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Texas government is broken. We deserve one that works.

John Bridges
Austin American-Statesman

“The government you elect is the government you deserve,” Thomas Jefferson famously said. Tom must've never made it to Texas.

Texans deserve better government.

For too long, Texans have elected people more interested in dismantling government than actually running one. As we painfully learned this week, small government sounds good right up until the power goes out and the faucet runs dry.

Texans deserve a government that puts the people, the governed, first.

For too long, our elected leaders have put their own political interests first, their cronies second and business interests third. 

Texans deserve a government that actually does the hard work to build and safeguard the critical systems on which we all depend.

For too long, our politicians have been more interested in wedge issues to win party primaries increasingly dominated by extremists.

How much time did our Legislature spend debating transgender bathrooms? How many new ways can we find to restrict access to abortion and promote out-of-control gun culture? How many times can we sue the federal government for political sport? ("I go into the office, I sue the federal government and I go home," Greg Abbott boasted when he was attorney general, starting a tradition his successor has been proud to continue, even when it means trying to disenfranchise millions of voters.)  

Our government has dismantled the social safety net and outsourced what's left.

Our regulatory agencies work to protect the businesses they regulate, not the people they serve.

Our state officials repeatedly undermine local governments. The last Legislature restricted local taxing authority, much of which is spent on public safety. Now the governor wants to forbid cities from controlling their own police budgets. 

This all might have seemed liked good political theater until we take stock of what it has wrought.

This week, Texas could not keep the lights on. Texas could not keep the water flowing. Texas could not keep the roads open. 

And our leaders struggled to tell us why. They gave us no warning that power failure could be coming. When it did, they disappeared for the critical first day and have since offered precious little explanation or guidance.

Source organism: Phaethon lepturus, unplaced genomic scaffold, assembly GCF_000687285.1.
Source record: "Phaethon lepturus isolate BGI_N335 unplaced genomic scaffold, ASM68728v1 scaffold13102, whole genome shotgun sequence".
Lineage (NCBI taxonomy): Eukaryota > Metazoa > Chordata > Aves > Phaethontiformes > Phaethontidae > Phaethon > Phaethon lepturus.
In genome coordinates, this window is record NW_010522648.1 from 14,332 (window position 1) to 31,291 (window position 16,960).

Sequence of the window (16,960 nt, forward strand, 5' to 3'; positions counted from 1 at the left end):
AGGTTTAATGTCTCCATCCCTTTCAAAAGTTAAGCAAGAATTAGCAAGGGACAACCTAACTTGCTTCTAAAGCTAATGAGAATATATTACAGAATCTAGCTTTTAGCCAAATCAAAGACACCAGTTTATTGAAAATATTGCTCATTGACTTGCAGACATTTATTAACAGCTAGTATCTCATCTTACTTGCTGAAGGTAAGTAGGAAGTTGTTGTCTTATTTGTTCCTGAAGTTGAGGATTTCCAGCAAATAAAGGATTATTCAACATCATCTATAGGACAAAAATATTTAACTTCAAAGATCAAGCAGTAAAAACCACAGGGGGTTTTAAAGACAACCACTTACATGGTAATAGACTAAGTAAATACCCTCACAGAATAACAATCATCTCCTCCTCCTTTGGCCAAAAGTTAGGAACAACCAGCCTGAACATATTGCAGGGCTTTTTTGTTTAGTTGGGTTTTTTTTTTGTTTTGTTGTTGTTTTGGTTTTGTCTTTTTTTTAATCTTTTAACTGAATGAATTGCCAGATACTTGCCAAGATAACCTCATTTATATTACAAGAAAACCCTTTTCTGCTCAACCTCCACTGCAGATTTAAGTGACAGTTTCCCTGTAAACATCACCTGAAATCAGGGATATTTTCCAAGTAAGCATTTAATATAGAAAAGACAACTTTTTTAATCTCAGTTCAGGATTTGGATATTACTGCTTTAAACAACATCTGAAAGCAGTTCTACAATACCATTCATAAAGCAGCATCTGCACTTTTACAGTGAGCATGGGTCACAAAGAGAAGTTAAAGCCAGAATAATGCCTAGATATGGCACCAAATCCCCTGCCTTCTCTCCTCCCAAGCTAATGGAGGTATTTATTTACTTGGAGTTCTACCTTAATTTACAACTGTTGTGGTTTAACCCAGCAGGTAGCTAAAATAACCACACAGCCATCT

In Texas, the buck doesn't stop here — it just gets on a plane to Mexico.

Rather than face up to the fact that they've been warned about Texas power grid vulnerabilities for a decade, numerous Texas officials sought to shift blame to other agencies or to frozen wind turbines, because renewable energy is somehow a liberal conceit. Gov. Abbott spent more time talking about the Green New Deal than the old raw deal he and others have dealt this state.

Abbott's predecessor, Rick Perry, said Texans would rather endure a few days of blackouts than have the feds (the department he recently and ironically ran as U.S. energy secretary) involved in our energy grid. Speak for yourself, Rick, not for the Texans shivering in their own homes, burning candles for warmth and harvesting snow to flush toilets.

If Texas wants its own power grid and to run it the Texas way, its government must tirelessly regulate, inspect and enforce to ensure that Texans have life-sustaining electricity in the brutal heat of summer and killer cold of winter. Our leaders must be open, forthright and transparent with us about the system's failures and the costs to fix it.

To use an already-overused cliché, the failures we've seen in Texas this week are a feature, not a bug, of the style of government and the character of people that we have elected.

Before the storm, Texas failed in its response to the coronavirus. When local officials tried to establish or enforce capacity limits and mask wearing, state officials stepped in to object because, like windmills, masks must be liberal. Given months to plan for the vaccine rollout, both state and local governments failed to develop and communicate a workable plan. More than 41,000 Texans are dead.

Texans don't ask much of our government. But is it too much to ask that government not try to kill us?

Texans deserve better. Let's remember these frozen, powerless, waterless nights on Election Day.

Bridges is executive editor of the Austin American-Statesman.